The Cliffs and Caves of Hato Plains
The deserted section of coastline to the northwest of Curaçao’s international airport is known as the Hato Plains. There are no paved roads here, but if you have a jeep, this wide expanse of dry red earth trapped between the ocean and a set of inland cliffs is a fascinating area to explore.
We rented a jeep for a single day, with the sole purpose of visiting Hato Plains. As luck would have it, the weather turned out to be miserable and rainy, but we were compelled to stick with the plan. Rental jeeps aren’t cheap, and it’s not like we could change the reservation at the last minute. Oh well, when hiking in temperatures as hot as Curaçao’s, rain can be a blessing.
A small access road leads from the airport onto the plains. This initial section is popular with plane-spotters, because airplanes take off and land right overhead. We saw a few people waiting with binoculars, possibly hoping to see the jumbo KLM jet which arrives daily from Amsterdam.
We parked our jeep at a few different spots along the way, the first being Cueba Shingot, a cave near the coast. The entrance is just a hole on the ground, barely visible on the flat earth of the plains, but the cavern is larger than it first appears, and you can walk quite far into the dark; care is required, though, because this close to the ocean, the rocks are slick.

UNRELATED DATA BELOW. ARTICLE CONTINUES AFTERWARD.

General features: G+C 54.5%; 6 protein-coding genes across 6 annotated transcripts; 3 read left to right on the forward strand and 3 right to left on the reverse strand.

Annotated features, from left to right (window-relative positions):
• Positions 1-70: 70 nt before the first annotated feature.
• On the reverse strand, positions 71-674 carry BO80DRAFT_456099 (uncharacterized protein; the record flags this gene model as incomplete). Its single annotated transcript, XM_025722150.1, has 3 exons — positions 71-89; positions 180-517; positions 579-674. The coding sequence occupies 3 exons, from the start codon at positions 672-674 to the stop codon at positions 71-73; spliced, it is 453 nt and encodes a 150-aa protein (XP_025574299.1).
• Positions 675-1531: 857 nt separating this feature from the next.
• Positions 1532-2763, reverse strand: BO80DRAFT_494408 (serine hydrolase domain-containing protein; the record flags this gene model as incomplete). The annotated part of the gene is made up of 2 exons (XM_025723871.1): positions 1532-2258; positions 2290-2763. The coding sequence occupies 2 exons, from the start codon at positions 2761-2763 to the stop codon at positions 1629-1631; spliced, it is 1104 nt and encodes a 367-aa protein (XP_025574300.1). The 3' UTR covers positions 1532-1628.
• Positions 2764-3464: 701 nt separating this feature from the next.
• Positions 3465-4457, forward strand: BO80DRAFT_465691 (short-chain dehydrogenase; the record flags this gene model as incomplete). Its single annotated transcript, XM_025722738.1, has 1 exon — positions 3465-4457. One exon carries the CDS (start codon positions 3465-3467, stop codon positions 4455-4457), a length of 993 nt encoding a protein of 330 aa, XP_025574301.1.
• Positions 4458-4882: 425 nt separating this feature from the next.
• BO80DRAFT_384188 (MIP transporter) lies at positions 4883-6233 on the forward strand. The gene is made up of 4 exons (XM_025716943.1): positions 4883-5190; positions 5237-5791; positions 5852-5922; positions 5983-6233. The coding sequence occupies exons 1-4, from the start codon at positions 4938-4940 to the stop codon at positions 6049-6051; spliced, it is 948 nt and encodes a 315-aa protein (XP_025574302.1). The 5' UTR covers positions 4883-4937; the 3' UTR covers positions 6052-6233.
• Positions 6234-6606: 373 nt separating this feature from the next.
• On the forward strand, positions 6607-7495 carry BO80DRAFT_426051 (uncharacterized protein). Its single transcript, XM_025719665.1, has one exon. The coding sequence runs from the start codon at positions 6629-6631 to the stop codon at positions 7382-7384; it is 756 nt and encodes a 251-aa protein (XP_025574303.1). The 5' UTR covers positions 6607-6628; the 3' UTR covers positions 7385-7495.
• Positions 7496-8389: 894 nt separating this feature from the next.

Next, we returned further inland and parked our car near the cliffs, to look for a trail that was supposed to lead us to a series of caves. But this trail was almost impossible to find. Hato Plains is not developed as a tourism sight, meaning that there are very few signs for independent hikers. It took a lot of hunting along the cliffs before we finally saw a marker pointing to the Cueba di Pachi. One problem: the sign was pointed directly up.
Mountain climbing is not our strong suit, but the terrace was only a few meters above the ground, and so we clambered up the rocks. The Cueba di Pachi was smaller and spookier than Shingot had been, and we explored it for only a couple seconds, chased off by the bats swooping past our heads. But we stayed on top of the cliffs, and followed a trail which led us an even smaller and spookier cave called Cueba Mirador, whose entrance was entirely overgrown.
Having returned along the path back down to the plains, we walked for a long time along the foot of the cliffs. This was the highlight of the day; every few minutes, we would discuss whether we should turn around, but the nature was so strange and beautiful, that we didn’t want to miss anything, and we pressed on much farther than we probably should have, considering the bad weather.
We drove through the remainder of the Hato Plains, slowly approaching a set of towering windmills on the horizon. Near the end of the park, we found something called the “Sabana di Arte,” where a local artist has incorporated the terrain into a series of weird art pieces: a section of jagged rock elaborated to resemble a dragon, for example, or wall paintings of local fauna.
We exited the park at the private farm of San Pedro, where there was a locked gate. Accessing the Hato Plains from the airport is free, but on the northern end, you have to pay the landowners a few guilders to get out. It’s worth it, to avoid the long drive back. Although we returned home wet and exhausted, it had been a fun day and we were in good spirits.